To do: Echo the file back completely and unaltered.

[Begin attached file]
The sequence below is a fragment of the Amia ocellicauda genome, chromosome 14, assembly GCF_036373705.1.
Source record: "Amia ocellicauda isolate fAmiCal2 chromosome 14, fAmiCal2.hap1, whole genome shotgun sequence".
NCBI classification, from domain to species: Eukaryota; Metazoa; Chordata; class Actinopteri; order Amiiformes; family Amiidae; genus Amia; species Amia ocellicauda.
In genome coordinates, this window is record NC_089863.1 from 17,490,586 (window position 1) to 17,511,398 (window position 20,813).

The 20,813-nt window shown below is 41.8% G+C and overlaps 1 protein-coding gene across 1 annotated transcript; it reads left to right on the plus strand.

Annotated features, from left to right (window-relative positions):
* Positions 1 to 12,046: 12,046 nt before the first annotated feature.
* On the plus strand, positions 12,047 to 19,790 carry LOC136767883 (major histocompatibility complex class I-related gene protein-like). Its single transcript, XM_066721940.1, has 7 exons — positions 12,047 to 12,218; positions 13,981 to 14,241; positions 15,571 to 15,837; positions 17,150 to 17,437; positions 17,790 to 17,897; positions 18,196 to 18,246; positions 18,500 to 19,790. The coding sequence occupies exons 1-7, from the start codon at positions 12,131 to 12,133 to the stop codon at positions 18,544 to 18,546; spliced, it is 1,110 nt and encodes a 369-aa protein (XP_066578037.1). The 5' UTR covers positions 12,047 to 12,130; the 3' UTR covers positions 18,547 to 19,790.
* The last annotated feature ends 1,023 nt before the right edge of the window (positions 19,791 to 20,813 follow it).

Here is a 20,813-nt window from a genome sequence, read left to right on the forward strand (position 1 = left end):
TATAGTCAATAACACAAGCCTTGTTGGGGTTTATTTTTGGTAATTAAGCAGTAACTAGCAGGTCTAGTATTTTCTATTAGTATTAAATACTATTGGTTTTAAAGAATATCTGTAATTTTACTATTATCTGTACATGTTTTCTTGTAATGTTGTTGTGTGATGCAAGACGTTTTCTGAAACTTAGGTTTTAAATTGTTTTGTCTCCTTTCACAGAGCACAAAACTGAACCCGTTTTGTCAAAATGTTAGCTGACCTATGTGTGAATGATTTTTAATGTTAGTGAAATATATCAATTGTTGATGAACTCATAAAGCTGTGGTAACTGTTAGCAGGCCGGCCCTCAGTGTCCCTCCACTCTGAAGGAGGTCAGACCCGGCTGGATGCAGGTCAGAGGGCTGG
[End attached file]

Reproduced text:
The sequence below is a fragment of the Amia ocellicauda genome, chromosome 14, assembly GCF_036373705.1.
Source record: "Amia ocellicauda isolate fAmiCal2 chromosome 14, fAmiCal2.hap1, whole genome shotgun sequence".
NCBI classification, from domain to species: Eukaryota; Metazoa; Chordata; class Actinopteri; order Amiiformes; family Amiidae; genus Amia; species Amia ocellicauda.
In genome coordinates, this window is record NC_089863.1 from 17,490,586 (window position 1) to 17,511,398 (window position 20,813).

The 20,813-nt window shown below is 41.8% G+C and overlaps 1 protein-coding gene across 1 annotated transcript; it reads left to right on the plus strand.

Annotated features, from left to right (window-relative positions):
* Positions 1 to 12,046: 12,046 nt before the first annotated feature.
* On the plus strand, positions 12,047 to 19,790 carry LOC136767883 (major histocompatibility complex class I-related gene protein-like). Its single transcript, XM_066721940.1, has 7 exons — positions 12,047 to 12,218; positions 13,981 to 14,241; positions 15,571 to 15,837; positions 17,150 to 17,437; positions 17,790 to 17,897; positions 18,196 to 18,246; positions 18,500 to 19,790. The coding sequence occupies exons 1-7, from the start codon at positions 12,131 to 12,133 to the stop codon at positions 18,544 to 18,546; spliced, it is 1,110 nt and encodes a 369-aa protein (XP_066578037.1). The 5' UTR covers positions 12,047 to 12,130; the 3' UTR covers positions 18,547 to 19,790.
* The last annotated feature ends 1,023 nt before the right edge of the window (positions 19,791 to 20,813 follow it).

Here is a 20,813-nt window from a genome sequence, read left to right on the forward strand (position 1 = left end):
TATAGTCAATAACACAAGCCTTGTTGGGGTTTATTTTTGGTAATTAAGCAGTAACTAGCAGGTCTAGTATTTTCTATTAGTATTAAATACTATTGGTTTTAAAGAATATCTGTAATTTTACTATTATCTGTACATGTTTTCTTGTAATGTTGTTGTGTGATGCAAGACGTTTTCTGAAACTTAGGTTTTAAATTGTTTTGTCTCCTTTCACAGAGCACAAAACTGAACCCGTTTTGTCAAAATGTTAGCTGACCTATGTGTGAATGATTTTTAATGTTAGTGAAATATATCAATTGTTGATGAACTCATAAAGCTGTGGTAACTGTTAGCAGGCCGGCCCTCAGTGTCCCTCCACTCTGAAGGAGGTCAGACCCGGCTGGATGCAGGTCAGAGGGCTGG